Friday, May 16, 2008

Tubbataha Tale #3

Day 4 | Dive 2 | Location: Washing Machine

Turtles are very photogenic. Whenever anyone saw a turtle, the photographers would descend in a swarm, taking picture after picture. Don’t get me wrong, I enjoy having the pictures afterwards, but at the time sometimes I would like to have a few moments just to enjoy the moment.

Which is why when I found this little turtle, nestled against the reef, I decided to not to tell anyone. Instead I approached very carefully and lay down on the sand next to him. The turtle and I looked at one another. The turtle didn’t look at all impressed – he watched me for a few moments then carried on staring aimlessly at the reef ahead of him. He appeared to be very relaxed and I found that chilling-out next to a turtle is very relaxing. I am usually dubious about 'humanising' marine animals – but the turtle characterisation in ‘Finding Nemo’ was just too perfect! I’m sure all divers loved that. One feels that a turtle is someone who could use the word ‘dude’ and get away with it!

I’m not sure how long I was there before the first photographer arrived... but thank-you, I was a little resentful but now I have the memory to keep so it’s all good (although I must confess, this wasn’t the only turtle sighting that I kept to myself!)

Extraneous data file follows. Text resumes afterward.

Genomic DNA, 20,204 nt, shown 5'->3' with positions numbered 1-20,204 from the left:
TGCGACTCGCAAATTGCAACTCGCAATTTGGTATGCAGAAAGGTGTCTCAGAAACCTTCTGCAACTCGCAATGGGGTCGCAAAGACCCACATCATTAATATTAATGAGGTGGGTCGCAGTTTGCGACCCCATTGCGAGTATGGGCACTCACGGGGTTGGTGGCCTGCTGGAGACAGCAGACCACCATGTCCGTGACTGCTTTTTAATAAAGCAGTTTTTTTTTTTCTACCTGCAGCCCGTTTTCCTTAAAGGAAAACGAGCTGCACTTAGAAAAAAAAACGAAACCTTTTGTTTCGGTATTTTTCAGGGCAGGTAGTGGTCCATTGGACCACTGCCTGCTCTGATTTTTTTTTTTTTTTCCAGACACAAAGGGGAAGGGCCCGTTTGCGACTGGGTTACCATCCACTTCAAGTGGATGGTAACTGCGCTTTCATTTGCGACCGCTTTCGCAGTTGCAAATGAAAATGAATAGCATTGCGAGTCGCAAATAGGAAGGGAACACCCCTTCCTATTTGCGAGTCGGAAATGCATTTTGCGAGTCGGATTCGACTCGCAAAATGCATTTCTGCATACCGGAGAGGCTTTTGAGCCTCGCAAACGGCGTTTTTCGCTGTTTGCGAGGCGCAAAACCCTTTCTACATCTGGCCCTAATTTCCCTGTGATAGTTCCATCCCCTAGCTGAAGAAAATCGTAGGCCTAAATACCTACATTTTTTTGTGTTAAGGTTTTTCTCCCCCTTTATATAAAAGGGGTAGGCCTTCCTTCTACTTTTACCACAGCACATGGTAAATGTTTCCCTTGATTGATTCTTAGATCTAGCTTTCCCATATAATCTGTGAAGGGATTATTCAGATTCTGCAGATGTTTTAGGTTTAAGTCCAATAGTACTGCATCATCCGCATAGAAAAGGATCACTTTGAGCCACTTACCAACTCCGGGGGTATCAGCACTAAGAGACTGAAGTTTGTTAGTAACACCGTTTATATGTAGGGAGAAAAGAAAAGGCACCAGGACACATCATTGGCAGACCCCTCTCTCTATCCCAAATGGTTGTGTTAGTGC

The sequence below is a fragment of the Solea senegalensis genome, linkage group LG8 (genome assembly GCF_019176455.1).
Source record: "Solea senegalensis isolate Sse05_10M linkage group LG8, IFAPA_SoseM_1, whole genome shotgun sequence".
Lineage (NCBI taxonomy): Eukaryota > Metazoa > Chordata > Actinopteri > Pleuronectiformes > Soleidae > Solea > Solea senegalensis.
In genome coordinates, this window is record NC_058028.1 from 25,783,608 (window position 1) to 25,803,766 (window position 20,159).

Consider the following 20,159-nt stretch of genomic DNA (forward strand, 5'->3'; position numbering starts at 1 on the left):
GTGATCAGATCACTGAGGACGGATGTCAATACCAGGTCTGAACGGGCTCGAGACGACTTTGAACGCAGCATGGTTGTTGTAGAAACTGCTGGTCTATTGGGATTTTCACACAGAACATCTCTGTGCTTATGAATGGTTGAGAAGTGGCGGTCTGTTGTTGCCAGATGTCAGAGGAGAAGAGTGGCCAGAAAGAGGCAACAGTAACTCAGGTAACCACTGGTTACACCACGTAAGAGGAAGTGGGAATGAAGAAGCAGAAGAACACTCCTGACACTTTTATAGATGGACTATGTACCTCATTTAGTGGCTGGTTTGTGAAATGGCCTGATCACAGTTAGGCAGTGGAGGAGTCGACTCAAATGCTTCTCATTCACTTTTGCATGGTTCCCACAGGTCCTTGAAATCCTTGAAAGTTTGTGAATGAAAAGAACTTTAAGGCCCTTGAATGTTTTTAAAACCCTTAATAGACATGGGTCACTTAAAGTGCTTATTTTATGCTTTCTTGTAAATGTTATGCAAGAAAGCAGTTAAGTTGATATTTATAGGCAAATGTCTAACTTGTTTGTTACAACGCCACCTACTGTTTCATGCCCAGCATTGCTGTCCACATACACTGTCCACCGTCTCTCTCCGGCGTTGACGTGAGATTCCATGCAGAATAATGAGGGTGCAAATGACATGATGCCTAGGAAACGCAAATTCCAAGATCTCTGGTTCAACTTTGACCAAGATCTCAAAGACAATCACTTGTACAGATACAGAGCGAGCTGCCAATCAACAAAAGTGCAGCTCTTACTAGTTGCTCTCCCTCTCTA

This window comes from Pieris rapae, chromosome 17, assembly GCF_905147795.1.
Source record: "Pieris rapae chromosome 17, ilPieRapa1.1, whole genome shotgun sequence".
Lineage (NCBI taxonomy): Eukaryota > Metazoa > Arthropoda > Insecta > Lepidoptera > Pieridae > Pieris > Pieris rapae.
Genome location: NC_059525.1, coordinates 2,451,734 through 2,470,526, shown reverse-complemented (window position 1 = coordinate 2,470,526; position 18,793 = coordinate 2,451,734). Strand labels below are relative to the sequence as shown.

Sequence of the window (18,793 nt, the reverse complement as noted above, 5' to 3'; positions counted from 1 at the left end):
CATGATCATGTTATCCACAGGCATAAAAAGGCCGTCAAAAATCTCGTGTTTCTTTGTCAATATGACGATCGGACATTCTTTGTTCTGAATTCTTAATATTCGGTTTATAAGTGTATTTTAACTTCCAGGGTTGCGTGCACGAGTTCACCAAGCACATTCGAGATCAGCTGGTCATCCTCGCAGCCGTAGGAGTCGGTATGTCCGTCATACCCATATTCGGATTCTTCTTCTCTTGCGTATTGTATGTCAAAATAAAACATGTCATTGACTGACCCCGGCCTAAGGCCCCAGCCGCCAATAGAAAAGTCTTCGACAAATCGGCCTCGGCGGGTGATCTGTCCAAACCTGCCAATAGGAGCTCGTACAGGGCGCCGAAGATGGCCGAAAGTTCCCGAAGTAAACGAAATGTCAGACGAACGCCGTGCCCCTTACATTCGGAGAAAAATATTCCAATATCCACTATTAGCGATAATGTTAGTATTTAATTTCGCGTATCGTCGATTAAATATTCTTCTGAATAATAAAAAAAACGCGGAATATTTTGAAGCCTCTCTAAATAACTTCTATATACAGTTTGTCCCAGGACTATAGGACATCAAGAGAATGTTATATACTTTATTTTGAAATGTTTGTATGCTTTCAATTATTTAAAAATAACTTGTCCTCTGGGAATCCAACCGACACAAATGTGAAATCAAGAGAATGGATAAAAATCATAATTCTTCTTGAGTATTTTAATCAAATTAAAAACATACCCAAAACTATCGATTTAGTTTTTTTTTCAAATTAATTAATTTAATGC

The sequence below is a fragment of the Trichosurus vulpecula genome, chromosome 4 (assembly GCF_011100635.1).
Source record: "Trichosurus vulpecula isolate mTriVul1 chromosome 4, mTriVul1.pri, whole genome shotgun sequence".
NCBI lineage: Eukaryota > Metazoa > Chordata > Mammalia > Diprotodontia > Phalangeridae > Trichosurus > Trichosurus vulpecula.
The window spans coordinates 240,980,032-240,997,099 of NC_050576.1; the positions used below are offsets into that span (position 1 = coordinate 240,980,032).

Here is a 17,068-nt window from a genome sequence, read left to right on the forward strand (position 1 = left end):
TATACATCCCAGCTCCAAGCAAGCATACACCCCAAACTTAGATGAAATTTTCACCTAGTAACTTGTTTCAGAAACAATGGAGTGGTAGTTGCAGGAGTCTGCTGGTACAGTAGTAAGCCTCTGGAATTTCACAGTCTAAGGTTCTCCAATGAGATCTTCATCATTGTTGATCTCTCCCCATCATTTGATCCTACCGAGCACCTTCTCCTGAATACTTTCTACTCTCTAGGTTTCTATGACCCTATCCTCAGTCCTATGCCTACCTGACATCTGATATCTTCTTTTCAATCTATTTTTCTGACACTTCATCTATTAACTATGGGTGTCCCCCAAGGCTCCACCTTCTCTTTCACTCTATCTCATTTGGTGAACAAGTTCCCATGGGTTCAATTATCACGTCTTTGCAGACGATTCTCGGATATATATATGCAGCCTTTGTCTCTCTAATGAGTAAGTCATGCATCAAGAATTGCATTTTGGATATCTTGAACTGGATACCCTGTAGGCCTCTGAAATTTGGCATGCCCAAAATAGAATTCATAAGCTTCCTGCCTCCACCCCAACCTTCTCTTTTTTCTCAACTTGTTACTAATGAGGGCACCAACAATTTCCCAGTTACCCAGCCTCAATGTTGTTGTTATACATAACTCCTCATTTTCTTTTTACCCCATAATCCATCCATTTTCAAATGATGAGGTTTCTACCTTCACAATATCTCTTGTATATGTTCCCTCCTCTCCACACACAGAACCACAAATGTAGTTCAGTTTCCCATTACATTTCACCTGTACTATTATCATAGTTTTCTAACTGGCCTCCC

Thursday, May 15, 2008

Tubbataha Tale #2

Day 3 | Dive 1 | Location: Delsan Wreck

I was at -42m, once again the rest of the group were between 7-15 metres above me. Once again, I was in the blue – too far out to see the wall this time. I was checking my direction by watching the other divers above me, to my right. I was looking, once again, for Hammerheads and, once again, I was without success. But there were sharks around, many sharks actually: some beautiful White-tip Reef sharks, some Black-tips also, at least one Bamboo shark and quite a few Grey Reef, even a couple of fairly big ones. I was having a lovely morning!

Most of the sharks were below me, and so that was where I was looking… until I saw something move out of the corner of my eye… I look to up and to my right and there he was – a big shark, directly ahead. It was hard to tell exactly how big – because he was facing me, swimming towards me. I could clearly see the wide mouth and the teeth, which told me he was pretty big. I could see his tail swishing from side to side behind him and suddenly this triggers a memory of something I read recently about Grey Reef sharks: “when disturbed they show typically antagonistic behaviour, such as swimming with exaggerated movements.”

“Big teeth” I mused to myself. Then suddenly it hit me! There was a large shark swimming straight at me! I’m 42m underwater, being approached, at speed, by a large animal with big teeth! Oh!

But I was calm, I stayed motionless, I watched. He swam straight towards me until, at the last possible moment, he made a graceful swerve to the left. As he passed I could see he was, indeed, quite big – nearly 3m. He gave me a dismissive look: If the shark had a voice, it would have sounded like Robert de Niro and it would have said,
“Are you looking at me?”
Either that, or it would have sounded like Stephen Fry and said:
“How disappointing! You looked fatter from a distance.”

Too late, I realised I should have pointed it out to the other divers. It had taken another left swerve and was almost underneath them, I looked up to see my dive buddy already pointing.